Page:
PRIVATE VIEW: Martin Galton, a creative partner at Hooper Galton

campaignlive.co.uk, Friday, 12 September 2003 12:00AM

"If anyone is in advertising or marketing ... kill yourself. There's no rationalisation for what you do. Seriously, kill yourself. You are Satan's spawn filling the world with bile and garbage. You are fucked and you are fucking us. Kill yourself. It's the only way to save your soul."

I don't know about you, but every time I pick up a pen to write an ad I have Bill Hicks ringing in my ears. His words may be a tad harsh but, sadly, most of the ads on telly these days suggest he may well have had a point. Let's have a look at this week's selection and see how much bile and garbage there really is sloshing about.

Let's start with three executions, as it were, for Utterly Butterly. In one, a woman discovers an empty tub of Utterly Butterly in her fridge.

She's so desperate that she scrapes the bottom of the tub with what looks like a cotton bud and deposits the residue on to a cracker. The endline tells us she's "utterly determined". Other endlines in the series read "utterly tempted" and "utterly impolite".

All right if you like strategic comedy, but I feel sure Bill would urge all concerned to quietly do the decent thing. My condolences to the friends and relations.

Next, something new from Kit Kat. A Lock Stock actor so edgy that he is playing pool by himself, explains how Isaac Newton nearly drove himself bonkers trying to be brilliant. His greatest discovery, however, came while sitting under an apple tree with his feet up, thus proving that it's good to have a break. It lacks the warmth and charm I normally associate with Kit Kat (it's suspiciously Barclays-ish), but those responsible might just get away with a minor self-amputation.

Cherokee clothing from Tesco is something I know about. The dear lady wife buys it for me all the time. The fashionistas who hang around our office think it must be massively expensive, because they don't recognise the brand, but trust me, this stuff is cheap - you can still smell the sweat from the sweatshops. Anyway, it's hard doing fashion and price but Tesco does it rather well here. Shot on Camber Sands, where all the beautiful people go to play frisbee dressed in their Cherokee clothing, real-life starbursts suddenly appear out of nowhere to reveal how inexpensive the clothes are. I can't see how Bill could object to this one, so maybe just a Chinese burn would suffice.

BT has covered the whole world in Post-It notes to try and get me to remember their sodding directory enquiries number. It's unmissable, true, but a case of too much, too late. I'm already emotionally committed to those skinny runners.

Apparently, all the scallies at the Creamfields festival were wearing 118 vests last week - and not a 500 in sight. I can't help thinking that Bill would insist on something long and painful here, like being sent to a room and forced to watch the 60-second version over and over again.

On the print front, there's a poster from United Airlines with a gag about how crap the Brits are at tennis. How rude. Time to reach for the arsenic I'm afraid.

There are 34 posters from Mercedes which can be seen along the travelator at Waterloo station. The travelator isn't working at the moment, which is just as well as you'll need a bit of time to work out what the campaign's about. They look nice though, so maybe just a poke in the eye with a sharp stick as a warning.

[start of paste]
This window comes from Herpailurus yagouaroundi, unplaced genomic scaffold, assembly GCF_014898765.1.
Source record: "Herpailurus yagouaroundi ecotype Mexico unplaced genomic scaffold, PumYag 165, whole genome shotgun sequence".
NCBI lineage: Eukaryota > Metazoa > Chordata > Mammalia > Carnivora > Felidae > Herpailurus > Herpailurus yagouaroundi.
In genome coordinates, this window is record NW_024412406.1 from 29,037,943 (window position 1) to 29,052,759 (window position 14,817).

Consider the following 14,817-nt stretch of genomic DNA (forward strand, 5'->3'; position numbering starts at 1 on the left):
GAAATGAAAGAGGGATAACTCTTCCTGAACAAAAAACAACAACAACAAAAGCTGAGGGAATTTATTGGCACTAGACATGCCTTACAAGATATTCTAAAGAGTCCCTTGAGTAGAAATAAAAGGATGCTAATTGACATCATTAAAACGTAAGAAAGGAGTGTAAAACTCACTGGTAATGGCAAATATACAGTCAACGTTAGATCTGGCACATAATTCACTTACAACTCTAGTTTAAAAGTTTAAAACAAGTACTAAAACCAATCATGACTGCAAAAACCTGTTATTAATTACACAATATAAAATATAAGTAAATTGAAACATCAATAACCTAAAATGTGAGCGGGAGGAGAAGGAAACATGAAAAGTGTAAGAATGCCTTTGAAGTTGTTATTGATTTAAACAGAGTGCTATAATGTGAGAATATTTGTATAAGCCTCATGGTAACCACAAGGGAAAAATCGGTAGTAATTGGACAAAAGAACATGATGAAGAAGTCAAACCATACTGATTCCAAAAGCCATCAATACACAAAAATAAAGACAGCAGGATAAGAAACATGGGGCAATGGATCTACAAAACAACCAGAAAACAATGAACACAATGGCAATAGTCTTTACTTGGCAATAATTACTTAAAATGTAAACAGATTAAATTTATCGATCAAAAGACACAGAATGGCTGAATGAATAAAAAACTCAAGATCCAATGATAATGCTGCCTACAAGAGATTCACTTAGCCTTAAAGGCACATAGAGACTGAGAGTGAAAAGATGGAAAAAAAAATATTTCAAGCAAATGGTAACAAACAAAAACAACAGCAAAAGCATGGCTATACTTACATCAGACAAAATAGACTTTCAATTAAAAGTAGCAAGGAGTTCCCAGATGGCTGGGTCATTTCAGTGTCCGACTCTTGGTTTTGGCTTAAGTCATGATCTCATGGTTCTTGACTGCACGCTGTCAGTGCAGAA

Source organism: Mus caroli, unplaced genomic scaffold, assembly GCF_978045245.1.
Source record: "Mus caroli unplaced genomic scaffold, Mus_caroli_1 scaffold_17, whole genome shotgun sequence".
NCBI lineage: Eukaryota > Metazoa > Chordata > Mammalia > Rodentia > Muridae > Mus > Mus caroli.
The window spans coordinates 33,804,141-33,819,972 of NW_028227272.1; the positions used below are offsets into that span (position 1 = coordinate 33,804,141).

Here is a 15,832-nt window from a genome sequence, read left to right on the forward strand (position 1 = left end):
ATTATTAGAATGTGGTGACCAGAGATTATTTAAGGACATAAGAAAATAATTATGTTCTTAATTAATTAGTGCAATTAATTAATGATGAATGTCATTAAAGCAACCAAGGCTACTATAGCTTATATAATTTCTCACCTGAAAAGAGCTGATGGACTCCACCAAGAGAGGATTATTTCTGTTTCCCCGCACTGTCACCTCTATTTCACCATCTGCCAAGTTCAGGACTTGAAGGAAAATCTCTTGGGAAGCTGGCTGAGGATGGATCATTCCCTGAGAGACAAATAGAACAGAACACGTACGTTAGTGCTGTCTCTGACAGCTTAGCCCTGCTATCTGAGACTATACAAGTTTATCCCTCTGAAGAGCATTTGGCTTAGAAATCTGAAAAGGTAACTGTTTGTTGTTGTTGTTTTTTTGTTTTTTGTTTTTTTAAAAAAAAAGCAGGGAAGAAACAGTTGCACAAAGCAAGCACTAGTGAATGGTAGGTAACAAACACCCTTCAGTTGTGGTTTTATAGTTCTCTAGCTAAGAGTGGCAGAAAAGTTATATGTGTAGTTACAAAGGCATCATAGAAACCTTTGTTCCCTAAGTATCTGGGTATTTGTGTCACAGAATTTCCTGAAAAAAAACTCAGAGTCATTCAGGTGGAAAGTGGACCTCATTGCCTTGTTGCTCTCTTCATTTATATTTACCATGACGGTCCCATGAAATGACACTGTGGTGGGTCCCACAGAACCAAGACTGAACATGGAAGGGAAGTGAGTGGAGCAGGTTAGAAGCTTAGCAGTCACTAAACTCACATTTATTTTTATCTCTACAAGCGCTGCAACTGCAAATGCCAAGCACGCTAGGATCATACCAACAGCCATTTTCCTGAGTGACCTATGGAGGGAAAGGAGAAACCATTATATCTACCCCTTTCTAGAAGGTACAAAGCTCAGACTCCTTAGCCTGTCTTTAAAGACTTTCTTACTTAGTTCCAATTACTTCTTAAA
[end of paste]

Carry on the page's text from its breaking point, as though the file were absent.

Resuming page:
And what about me? All this criticism from the man who officially wrote the worst commercial Bartle Bogle Hegarty ever made. To be honest, if it wasn't for this damn shallowness I would have topped myself years ago.

MERCEDES-BENZ

Project: "No accident here"

Client: Simon Oldfield, national sales director

Brief: Consolidate and enhance perceptions of Mercedes-Benz as the

leading manufacturer of premium cars

Agency: Campbell Doyle Dye

Writer: Sean Doyle

Art director: Dave Dye

Typographer: Dave Wakefield

Photographer: Nadav Kander

Exposure: Jubilee Line at Waterloo Station

KIT KAT

Project: Kit Kat

Client: John Lambert, marketing manager

Brief: Inspire the UK to take more breaks with Kit Kat

Agency: J. Walter Thompson

Writer: Jonathan John

Art director: Nick Wooton

Director: Peter Cattaneo

Production company: Academy

Exposure: National TV

DAIRY CREST

Project: Utterly Butterly

Client: Richard Tolley, marketing director

Brief: Differentiate the brand emotionally and build consumer empathy

and loyalty

Agency: Grey London

Writer: Alex Fraser

Art director: Matt Turrell

Director: Nicholas Barker

Production company: Rogue Films

Exposure: National TV

BT

Project: 118 500

Client: Catherine Kehoe, head of marketing communications

Brief: Help people remember the number for BT's new directory enquiries

service is 118 500

Agency: St Luke's

Writer: Matt Jones

Art director: Vic Polkinghorne

Director: Lenard Dorpman

Production company: @radical.media

Exposure: National and satellite TV

UNITED AIRLINES

Project: United Airlines

Client: Mike Tunnicliffe, regional marketing manager

Brief: Advertise United's low fare to New York before and during the US

Open

Agency: Fallon

Writer: Simon Roseblade

Art director: Glen Gibbens

Typographer: n/s

Photographer: n/s

Exposure: National newspapers

TESCO

Project: Cherokee

Client: Ian Crook, head of brand communications

Brief: Show that Cherokee is high-street fashion at surprisingly low

prices Agency: Lowe

Writer: Gethin Stout

Art director: Simon Butler

Director: Jim Jenkins

Production company: Hungry Man

Exposure: National and satellite TV

This article was first published on campaignlive.co.uk

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